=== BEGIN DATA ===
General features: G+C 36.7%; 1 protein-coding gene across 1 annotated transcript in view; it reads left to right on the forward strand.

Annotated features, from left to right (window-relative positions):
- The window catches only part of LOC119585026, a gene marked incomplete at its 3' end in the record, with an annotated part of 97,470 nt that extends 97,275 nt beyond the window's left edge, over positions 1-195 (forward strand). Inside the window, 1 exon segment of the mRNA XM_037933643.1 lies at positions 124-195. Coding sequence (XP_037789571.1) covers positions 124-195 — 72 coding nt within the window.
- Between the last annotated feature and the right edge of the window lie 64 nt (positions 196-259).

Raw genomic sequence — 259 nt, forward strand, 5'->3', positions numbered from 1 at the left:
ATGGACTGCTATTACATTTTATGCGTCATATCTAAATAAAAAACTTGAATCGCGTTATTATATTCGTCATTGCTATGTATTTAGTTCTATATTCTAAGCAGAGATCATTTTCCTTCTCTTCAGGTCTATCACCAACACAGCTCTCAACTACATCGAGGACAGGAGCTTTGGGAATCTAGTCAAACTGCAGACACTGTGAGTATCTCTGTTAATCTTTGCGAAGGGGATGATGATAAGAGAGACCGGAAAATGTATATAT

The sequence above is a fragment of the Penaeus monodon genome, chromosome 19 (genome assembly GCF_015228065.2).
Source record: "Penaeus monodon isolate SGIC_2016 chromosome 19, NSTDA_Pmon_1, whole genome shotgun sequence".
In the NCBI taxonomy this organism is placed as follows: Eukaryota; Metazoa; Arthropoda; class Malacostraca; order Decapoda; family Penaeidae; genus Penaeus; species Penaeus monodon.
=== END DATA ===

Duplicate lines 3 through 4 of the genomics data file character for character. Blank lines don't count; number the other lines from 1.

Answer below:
- The window catches only part of LOC119585026, a gene marked incomplete at its 3' end in the record, with an annotated part of 97,470 nt that extends 97,275 nt beyond the window's left edge, over positions 1-195 (forward strand). Inside the window, 1 exon segment of the mRNA XM_037933643.1 lies at positions 124-195. Coding sequence (XP_037789571.1) covers positions 124-195 — 72 coding nt within the window.
- Between the last annotated feature and the right edge of the window lie 64 nt (positions 196-259).